all heard the phrase, “Don’t put all your eggs in one basket!” This old maxim
perfectly describes the concept of asset allocation. If you put all your
savings in one type of investment and the investment fails, you could jeopardize
your savings. Asset Allocation refers to how you spread your money among a
number of different asset classes such as cash, bonds, stocks and real estate.
This strategy looks at your particular goals and circumstances and determines
the most appropriate asset mix for you within the various asset classes.
main purpose of this strategy is to reduce investment risk. History has shown
that in general, various types of investments perform differently. Whilst
money-market returns tend to offer low returns, your initial investment is
relatively safe. Bonds may not be as lucrative, but offer more stability than
stocks; they offer a middle ground between cash and stocks in terms of risk and
return. Stocks, on the other hand, offer the highest return among these three
classes, but they also carry the highest risk.
How much should you put where?
you pass through your life cycle, your financial goals will change. Each
investor’s approach to asset allocation will differ and depend largely upon
their age, life stage, financial goals and risk tolerance. Generally, the
younger you are, the more risk you can afford to take. A 22-year old just
starting out in the workforce will have a completely different view of risk
from a 55-year old approaching retirement. The closer you are to retirement the
more important the preservation of the wealth that you have worked so hard to
Some general rules
rules for asset allocation suggest that any money you need next year should be
in cash, money you need in two to three years in fixed-income investments, and
money you can afford to put away for four to five years and beyond can be
invested in the stock market. This ensures that the cash you need today is
readily available, the money you will need in a few years’ time will be safe
from stock market volatility, and money you can afford to put away for several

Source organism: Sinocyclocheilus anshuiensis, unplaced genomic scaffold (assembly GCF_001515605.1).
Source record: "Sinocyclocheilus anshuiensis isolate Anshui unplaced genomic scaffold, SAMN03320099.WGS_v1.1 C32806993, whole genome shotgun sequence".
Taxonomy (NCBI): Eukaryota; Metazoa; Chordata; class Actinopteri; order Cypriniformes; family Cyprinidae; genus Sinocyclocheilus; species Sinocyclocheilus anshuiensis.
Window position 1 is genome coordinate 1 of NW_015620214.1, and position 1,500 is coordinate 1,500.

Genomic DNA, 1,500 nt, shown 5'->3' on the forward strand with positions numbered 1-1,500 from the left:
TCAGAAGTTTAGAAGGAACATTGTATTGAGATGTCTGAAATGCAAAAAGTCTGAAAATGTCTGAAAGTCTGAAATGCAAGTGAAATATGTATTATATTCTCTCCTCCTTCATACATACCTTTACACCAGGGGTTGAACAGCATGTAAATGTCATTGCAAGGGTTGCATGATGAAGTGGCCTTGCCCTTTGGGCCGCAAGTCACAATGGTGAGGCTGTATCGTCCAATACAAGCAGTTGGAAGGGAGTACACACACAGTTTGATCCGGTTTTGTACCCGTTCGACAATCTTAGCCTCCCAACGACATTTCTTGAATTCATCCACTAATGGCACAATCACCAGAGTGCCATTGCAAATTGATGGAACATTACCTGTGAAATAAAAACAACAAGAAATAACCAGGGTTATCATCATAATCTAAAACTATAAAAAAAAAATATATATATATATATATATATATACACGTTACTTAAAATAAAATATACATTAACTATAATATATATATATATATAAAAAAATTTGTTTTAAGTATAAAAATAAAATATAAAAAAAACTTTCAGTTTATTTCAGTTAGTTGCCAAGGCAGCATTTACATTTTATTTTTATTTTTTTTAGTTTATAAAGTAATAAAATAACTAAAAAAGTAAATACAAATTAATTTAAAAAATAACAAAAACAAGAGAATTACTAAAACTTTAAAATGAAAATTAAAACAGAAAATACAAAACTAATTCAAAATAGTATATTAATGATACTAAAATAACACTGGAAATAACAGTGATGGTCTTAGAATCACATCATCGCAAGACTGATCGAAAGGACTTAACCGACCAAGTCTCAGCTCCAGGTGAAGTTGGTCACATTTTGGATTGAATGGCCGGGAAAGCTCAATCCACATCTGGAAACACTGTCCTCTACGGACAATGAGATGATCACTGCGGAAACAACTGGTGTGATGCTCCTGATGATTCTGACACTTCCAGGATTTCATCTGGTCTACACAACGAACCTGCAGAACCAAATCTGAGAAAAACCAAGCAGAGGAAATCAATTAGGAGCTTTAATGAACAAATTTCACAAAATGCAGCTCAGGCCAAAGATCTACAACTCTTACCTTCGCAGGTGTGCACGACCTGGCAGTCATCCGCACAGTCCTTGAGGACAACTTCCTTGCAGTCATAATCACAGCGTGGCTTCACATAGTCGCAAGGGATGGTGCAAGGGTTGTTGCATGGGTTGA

years is invested in the stock market.
many ways asset allocation is synonymous with diversification. In
addition to diversifying across asset classes or even geographically, you
should also be diversified within each asset class. For example, when it comes
to investing in stocks, instead of investing all your money in just one or two
companies you may choose to invest in different sectors including banking,
manufacturing or insurance. This helps you diversify your investment risk as
any losses caused by the downturn in one sector may be offset by a rise in
another; it is unlikely that all sectors will perform in exactly the same way
and decline at the same time unless there is a general reversal of the entire
market. Asset managers generally seek to ensure that no single asset represents
more than say five to ten percent of your total portfolio.
Diversify according to your goals
on your various goals, you require different levels of liquidity. For
your short-term goals such as the funding of a family holiday or a family
wedding this year or next, you will require cash to make payments. For the
longer-term goals such as the funding of your children’s education or your
retirement, your investments in the stock market or real estate will offer you better
prospects for long-term growth.
in mind that asset allocation does not assure you of profit nor does it protect
you from losses in a declining market. It is important to review your asset
allocation strategy periodically and adjust your portfolio as your
circumstances and objectives change. This will ensure that the portfolio
remains reflective of your long-term needs and outlook, whilst also addressing
your short and medium term goals.
The full text appears in “A-Z of Personal Finance” by Nimi
Akinkugbe. Available in leading bookstores including Glendora Books, Laterna
Books, Patabah, Terra Kulture, Quintessence, Jazzhole …and online from Jumia,
Amazon, Barnes & Noble, Manna Books and AMV Publishing.